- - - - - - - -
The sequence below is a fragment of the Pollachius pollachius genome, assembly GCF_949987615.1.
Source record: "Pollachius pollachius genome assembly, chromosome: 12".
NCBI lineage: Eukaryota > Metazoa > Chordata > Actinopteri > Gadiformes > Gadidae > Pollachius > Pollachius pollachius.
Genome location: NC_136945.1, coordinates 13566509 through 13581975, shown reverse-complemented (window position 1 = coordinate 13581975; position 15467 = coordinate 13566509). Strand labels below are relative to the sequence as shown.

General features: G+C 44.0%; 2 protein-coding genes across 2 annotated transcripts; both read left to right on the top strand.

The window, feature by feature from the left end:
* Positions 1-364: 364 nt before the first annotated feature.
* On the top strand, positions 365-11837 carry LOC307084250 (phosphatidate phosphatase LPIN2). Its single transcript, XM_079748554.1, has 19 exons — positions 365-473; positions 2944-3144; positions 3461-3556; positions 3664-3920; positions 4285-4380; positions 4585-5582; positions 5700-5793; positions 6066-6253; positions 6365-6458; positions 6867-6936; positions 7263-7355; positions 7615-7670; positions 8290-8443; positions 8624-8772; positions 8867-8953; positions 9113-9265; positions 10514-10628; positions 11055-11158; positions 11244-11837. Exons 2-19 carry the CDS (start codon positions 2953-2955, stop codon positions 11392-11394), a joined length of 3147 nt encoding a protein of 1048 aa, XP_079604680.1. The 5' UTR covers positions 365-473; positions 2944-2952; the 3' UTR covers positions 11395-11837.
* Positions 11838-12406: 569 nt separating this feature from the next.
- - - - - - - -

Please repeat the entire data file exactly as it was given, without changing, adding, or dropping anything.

The sequence below is a fragment of the Pollachius pollachius genome, assembly GCF_949987615.1.
Source record: "Pollachius pollachius genome assembly, chromosome: 12".
NCBI lineage: Eukaryota > Metazoa > Chordata > Actinopteri > Gadiformes > Gadidae > Pollachius > Pollachius pollachius.
Genome location: NC_136945.1, coordinates 13566509 through 13581975, shown reverse-complemented (window position 1 = coordinate 13581975; position 15467 = coordinate 13566509). Strand labels below are relative to the sequence as shown.

General features: G+C 44.0%; 2 protein-coding genes across 2 annotated transcripts; both read left to right on the top strand.

The window, feature by feature from the left end:
* Positions 1-364: 364 nt before the first annotated feature.
* On the top strand, positions 365-11837 carry LOC307084250 (phosphatidate phosphatase LPIN2). Its single transcript, XM_079748554.1, has 19 exons — positions 365-473; positions 2944-3144; positions 3461-3556; positions 3664-3920; positions 4285-4380; positions 4585-5582; positions 5700-5793; positions 6066-6253; positions 6365-6458; positions 6867-6936; positions 7263-7355; positions 7615-7670; positions 8290-8443; positions 8624-8772; positions 8867-8953; positions 9113-9265; positions 10514-10628; positions 11055-11158; positions 11244-11837. Exons 2-19 carry the CDS (start codon positions 2953-2955, stop codon positions 11392-11394), a joined length of 3147 nt encoding a protein of 1048 aa, XP_079604680.1. The 5' UTR covers positions 365-473; positions 2944-2952; the 3' UTR covers positions 11395-11837.
* Positions 11838-12406: 569 nt separating this feature from the next.